As Yankees owner, Steinbrenner was a bridge to baseball's future
With the death of
There was another side to this bombastic man as well: a side that even his detractors acknowledge was always there. When I was 11 years old, the legendary columnist from the
It was announced in the morning paper that the service would be open to the public. I couldn't help but notice that the Manhattan-based funeral home was a mere 10-minute bus ride from my house. Like any normal 12-year-old in New York City, I dressed up in a blue blazer and tie and went to Young's funeral. Everyone from the New York sports scene was present, from St. John's basketball coach
As I shuffled my feet, feeling more like a voyeur than a mourner, unsure whether I should make a break for the exit, a meaty hand clamped on my shoulder and started to rub the back of the head. "This guy's here. Now we can get started," he said as he guided me inside. I looked up and it was
It's remarkable how seamlessly this story fits with the Steinbrenner people remember: the kind of guy who would reach out to an awkward kid like some kind of Daddy Warbucks, and then shove him inside. He was a part of that last group of the paternalistic owners, the people who felt like it was their duty in ownership to plow profits back into the team, creating a brand that could change the way a city saw itself.
But before we wax nostalgic, we should remember that Steinbrenner, while being a bridge to the past with his larger than life personality, was also a bridge to the future. This was the kind of man who was the model for owners from coast to coast on how to hold cities hostage for an endless flow of municipal funds. He was the kind of man who demanded costly stadium renovations in the 1970s, when the city was already enduring a fiscal nightmare. He claimed that he needed just $48 million to bring the stadium up to code. It ended up, according to Baseball Statistics, costing $160 million. He periodically threatened to move the Bronx Bombers to New Jersey, Connecticut, and most jarringly, next to Manhattan's West Side highway. He hired a 21-year-old clubhouse gofer with gambling debts by the name of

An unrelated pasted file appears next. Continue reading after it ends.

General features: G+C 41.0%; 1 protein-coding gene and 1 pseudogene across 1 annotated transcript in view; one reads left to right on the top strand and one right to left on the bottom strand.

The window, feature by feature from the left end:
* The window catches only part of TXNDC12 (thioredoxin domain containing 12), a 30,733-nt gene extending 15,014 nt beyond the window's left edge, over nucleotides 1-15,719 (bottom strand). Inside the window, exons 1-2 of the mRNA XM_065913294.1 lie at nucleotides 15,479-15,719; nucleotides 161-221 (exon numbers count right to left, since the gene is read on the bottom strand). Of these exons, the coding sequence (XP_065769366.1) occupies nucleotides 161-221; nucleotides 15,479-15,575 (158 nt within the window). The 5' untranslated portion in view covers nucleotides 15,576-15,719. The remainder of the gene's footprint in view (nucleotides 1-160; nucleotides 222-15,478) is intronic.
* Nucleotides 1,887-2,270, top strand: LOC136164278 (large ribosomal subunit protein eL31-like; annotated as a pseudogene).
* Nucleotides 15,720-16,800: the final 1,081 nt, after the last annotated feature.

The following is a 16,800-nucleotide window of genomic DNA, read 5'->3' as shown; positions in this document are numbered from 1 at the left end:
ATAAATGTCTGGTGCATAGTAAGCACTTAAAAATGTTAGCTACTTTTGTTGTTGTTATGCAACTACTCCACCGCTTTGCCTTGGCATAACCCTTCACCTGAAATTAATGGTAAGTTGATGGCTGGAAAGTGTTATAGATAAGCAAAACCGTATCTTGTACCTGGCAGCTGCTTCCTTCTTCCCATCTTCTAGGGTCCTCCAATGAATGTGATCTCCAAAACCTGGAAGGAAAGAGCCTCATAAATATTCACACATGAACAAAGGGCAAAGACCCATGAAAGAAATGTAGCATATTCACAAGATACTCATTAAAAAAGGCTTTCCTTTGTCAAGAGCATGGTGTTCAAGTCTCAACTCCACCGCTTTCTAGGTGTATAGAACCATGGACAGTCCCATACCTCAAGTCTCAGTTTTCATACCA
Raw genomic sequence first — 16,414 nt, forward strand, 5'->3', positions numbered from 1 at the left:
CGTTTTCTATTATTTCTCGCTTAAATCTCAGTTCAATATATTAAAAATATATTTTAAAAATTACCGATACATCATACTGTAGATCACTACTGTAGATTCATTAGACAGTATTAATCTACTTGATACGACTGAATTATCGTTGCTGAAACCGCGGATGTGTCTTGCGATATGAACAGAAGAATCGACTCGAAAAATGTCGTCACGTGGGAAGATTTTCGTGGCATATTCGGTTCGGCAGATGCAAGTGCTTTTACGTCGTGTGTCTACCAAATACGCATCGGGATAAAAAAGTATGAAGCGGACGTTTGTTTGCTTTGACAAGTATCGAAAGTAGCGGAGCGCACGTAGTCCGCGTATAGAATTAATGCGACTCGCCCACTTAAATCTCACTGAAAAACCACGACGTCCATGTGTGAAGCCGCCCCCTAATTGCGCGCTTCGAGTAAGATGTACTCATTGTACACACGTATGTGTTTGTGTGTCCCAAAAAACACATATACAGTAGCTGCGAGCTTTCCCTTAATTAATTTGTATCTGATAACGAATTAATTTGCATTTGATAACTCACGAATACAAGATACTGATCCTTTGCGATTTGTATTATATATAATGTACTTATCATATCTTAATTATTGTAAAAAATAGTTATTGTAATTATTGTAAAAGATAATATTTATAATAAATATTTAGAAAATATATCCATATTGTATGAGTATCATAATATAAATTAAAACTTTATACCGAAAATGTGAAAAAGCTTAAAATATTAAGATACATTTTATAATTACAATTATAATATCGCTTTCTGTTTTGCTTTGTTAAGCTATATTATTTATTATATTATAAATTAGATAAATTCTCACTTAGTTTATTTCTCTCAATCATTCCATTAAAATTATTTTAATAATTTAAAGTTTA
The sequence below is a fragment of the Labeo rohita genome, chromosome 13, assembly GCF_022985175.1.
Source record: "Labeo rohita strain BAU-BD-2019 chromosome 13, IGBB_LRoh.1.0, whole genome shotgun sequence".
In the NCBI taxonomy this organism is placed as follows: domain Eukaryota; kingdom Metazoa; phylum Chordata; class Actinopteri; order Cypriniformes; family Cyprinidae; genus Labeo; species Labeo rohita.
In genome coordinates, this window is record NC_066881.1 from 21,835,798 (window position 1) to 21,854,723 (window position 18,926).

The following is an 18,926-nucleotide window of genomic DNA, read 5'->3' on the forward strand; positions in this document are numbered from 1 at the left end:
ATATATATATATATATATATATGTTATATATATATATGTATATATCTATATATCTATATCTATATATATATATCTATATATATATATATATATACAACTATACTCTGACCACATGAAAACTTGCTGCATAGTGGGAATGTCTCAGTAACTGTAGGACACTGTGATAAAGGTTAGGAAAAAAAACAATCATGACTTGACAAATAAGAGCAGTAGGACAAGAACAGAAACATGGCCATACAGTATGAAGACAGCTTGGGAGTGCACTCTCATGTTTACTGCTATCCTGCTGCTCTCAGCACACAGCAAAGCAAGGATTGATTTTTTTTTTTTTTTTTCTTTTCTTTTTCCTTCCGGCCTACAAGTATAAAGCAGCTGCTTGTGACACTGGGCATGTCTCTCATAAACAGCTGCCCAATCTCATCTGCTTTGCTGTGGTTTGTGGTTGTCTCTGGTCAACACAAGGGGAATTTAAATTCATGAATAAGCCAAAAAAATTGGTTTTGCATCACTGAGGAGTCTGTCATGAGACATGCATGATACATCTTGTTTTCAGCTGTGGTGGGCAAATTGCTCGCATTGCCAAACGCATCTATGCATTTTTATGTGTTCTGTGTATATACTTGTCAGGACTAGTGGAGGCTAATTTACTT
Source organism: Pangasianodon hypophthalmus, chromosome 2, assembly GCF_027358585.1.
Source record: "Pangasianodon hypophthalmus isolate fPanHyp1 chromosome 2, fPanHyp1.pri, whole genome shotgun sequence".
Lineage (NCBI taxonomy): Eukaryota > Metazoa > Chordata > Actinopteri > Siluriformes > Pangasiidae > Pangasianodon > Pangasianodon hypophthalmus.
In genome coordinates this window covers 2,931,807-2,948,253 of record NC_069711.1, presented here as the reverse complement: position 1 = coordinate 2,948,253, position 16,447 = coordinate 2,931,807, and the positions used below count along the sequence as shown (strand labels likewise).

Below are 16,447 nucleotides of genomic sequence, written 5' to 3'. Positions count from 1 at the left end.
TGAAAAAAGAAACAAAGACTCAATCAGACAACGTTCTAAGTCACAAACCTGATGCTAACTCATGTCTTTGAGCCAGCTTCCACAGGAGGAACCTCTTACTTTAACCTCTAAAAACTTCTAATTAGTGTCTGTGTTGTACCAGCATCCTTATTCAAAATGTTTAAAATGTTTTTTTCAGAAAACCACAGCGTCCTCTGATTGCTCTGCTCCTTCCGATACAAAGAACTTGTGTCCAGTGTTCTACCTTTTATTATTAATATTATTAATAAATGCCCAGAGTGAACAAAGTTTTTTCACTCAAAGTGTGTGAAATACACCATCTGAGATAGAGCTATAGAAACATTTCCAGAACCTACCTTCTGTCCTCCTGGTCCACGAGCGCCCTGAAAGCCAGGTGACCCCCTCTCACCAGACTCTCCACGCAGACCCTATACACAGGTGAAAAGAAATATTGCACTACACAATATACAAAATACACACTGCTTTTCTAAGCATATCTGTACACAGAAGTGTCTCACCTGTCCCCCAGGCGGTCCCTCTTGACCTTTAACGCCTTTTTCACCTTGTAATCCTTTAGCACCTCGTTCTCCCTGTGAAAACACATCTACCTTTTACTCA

Steinbrenner justified all his misdeeds by saying, "The reason baseball has its problems is that owners weren't involved 20 years ago. ... I'm an involved owner. I'm like
If anyone ever seemed too big for New York, for better and certainly for worse, it was this man. They will say that his death signals the end of an era. But his life signaled the beginning of one.